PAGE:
UKZN music in danger

2014-09-11 00:00

DURBAN’S university music halls could be silenced if urgent funding is not found.

The department, which has been in existence for over 40 years and falls under the School of Arts (SoA) at the University of KwaZulu-Natal, has revealed its deepest concerns in a 44-page self-evaluation report.

Lecturers said their health was being compromised by mould in the building, which was also destroying equipment and music records, and that they felt threatened by vagrants sleeping on the opera studio and choral academy’s (Osca) verandah.

Lecturers listed a litany of complaints that included insecurity over funding of part-time lecturers thereby threatening courses and the continual state of “crisis mode”.

The confidential report — seen by The Witness — forms part of a review of the music department currently under way.

The university has been in a state of upheaval since the institution embarked on a complete overhaul of its structure to cut costs, streamline courses and implement a new vision spearheaded by the vice chancellor Professor Malegapuru Makgoba with the biggest change being the compulsory requirement that all students must study isiZulu.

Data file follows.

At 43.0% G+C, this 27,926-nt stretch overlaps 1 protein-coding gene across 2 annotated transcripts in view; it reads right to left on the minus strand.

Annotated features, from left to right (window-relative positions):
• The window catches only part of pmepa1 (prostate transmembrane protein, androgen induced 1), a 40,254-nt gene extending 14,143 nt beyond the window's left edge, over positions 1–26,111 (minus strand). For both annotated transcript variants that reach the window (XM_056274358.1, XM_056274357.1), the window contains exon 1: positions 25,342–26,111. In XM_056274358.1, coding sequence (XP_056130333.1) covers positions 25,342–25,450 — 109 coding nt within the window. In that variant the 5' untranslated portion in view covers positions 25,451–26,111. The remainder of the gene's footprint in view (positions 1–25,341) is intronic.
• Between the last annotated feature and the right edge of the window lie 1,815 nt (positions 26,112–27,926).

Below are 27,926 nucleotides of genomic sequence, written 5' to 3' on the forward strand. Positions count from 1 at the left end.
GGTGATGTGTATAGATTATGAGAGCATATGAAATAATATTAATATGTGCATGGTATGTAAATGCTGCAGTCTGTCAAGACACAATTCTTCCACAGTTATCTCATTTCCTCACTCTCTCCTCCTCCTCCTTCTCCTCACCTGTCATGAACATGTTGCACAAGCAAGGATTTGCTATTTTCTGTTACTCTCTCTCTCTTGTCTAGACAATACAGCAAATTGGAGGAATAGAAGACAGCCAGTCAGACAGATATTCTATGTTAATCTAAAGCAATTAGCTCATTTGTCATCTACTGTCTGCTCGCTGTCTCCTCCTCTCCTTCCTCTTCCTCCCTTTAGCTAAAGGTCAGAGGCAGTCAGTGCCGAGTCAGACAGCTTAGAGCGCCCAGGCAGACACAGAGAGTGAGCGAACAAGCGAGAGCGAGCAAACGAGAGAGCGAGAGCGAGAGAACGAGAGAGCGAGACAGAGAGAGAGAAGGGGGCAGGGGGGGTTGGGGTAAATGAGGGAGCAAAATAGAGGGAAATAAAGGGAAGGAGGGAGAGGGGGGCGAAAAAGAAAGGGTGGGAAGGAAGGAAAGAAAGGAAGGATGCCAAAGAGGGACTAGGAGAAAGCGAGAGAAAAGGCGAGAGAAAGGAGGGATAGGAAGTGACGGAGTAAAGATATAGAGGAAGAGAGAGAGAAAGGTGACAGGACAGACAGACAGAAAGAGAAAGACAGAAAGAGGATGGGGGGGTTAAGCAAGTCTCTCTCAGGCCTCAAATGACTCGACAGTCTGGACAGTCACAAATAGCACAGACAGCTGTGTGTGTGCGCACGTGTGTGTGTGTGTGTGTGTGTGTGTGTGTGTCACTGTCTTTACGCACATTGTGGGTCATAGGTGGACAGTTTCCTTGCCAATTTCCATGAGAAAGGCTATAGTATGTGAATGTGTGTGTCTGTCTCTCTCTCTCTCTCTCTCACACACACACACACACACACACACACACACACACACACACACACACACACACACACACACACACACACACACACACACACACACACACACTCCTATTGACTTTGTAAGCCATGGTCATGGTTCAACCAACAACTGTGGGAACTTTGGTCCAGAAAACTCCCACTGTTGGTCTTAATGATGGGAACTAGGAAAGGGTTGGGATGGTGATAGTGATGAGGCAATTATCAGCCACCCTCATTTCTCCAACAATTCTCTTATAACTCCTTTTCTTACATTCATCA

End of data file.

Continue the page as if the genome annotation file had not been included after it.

“Many feel that management make decisions in a way that is completely disconnected from the teaching staff. Management has unfortunately [taken the view] that academics are an impediment to the institution rather than key to it”.

But the SoA’s acting HoD Professor Johannes Smit said the review is a necessary process being undertaken by all schools and colleges in the university.

“When I read the staff’s evaluation I immediately asked for their complaints around the state of their buildings and equipment to be inspected. I did not know they were operating in such conditions,” said Smit.

But the lecturers believe the inability to pay part-time staff in 2015 could lead to slashing of courses on offer.

“There is an overwhelming sense of uncertainty about the budget for part-time staff in 2015. This is seen as a potential crisis,” said the report.

The report said the cutbacks have also resulted in less time for research while the library, described as the “finest in the country, if not in Africa” — whose books and music are being damaged by mould — is slowly being stripped of its records.

“Many of us suspect that [the mould] is having an effect on our health as we now suffer from extreme allergies and respiratory disorders which have been medically diagnosed as a result of constant exposure to mould,” said the report.

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